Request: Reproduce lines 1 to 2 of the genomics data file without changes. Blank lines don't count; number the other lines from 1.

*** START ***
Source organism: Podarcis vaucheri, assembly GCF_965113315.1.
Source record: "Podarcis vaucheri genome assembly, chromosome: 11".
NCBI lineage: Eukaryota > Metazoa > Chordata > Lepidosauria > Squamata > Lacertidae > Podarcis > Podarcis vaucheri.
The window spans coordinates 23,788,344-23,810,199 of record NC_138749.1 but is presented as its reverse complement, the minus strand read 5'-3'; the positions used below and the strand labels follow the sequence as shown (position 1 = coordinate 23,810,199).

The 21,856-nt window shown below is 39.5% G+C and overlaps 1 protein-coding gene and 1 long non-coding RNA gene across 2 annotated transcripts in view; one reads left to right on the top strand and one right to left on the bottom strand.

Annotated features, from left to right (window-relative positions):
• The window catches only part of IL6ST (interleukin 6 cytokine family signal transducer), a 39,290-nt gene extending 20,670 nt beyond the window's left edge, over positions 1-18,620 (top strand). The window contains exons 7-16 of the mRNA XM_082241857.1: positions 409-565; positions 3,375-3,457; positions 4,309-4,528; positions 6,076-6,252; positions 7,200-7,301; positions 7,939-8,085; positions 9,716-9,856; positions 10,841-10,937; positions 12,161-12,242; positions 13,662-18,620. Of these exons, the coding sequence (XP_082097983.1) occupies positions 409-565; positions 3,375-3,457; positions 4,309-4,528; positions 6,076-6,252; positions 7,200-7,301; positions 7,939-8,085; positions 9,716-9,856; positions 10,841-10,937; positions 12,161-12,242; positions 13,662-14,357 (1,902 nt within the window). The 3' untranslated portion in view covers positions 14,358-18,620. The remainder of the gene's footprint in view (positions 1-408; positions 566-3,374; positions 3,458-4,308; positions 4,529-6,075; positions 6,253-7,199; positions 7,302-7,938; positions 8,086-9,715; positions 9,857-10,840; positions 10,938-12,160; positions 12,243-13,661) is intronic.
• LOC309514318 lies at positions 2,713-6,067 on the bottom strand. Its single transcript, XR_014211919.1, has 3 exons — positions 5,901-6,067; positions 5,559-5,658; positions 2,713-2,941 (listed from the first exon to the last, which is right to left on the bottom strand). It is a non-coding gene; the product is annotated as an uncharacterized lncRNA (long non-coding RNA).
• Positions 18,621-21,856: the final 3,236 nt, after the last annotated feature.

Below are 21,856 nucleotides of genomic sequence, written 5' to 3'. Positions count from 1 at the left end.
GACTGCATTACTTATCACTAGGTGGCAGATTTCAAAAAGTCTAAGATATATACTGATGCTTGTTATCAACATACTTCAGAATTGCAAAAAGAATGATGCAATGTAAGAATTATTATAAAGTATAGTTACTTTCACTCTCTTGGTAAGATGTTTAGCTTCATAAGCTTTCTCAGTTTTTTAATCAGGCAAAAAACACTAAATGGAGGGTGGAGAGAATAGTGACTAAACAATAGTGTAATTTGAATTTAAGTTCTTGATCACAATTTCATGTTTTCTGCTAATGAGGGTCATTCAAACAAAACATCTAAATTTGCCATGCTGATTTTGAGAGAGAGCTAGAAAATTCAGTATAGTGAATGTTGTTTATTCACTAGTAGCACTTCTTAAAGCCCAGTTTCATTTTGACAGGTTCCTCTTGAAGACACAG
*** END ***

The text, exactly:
Source organism: Podarcis vaucheri, assembly GCF_965113315.1.
Source record: "Podarcis vaucheri genome assembly, chromosome: 11".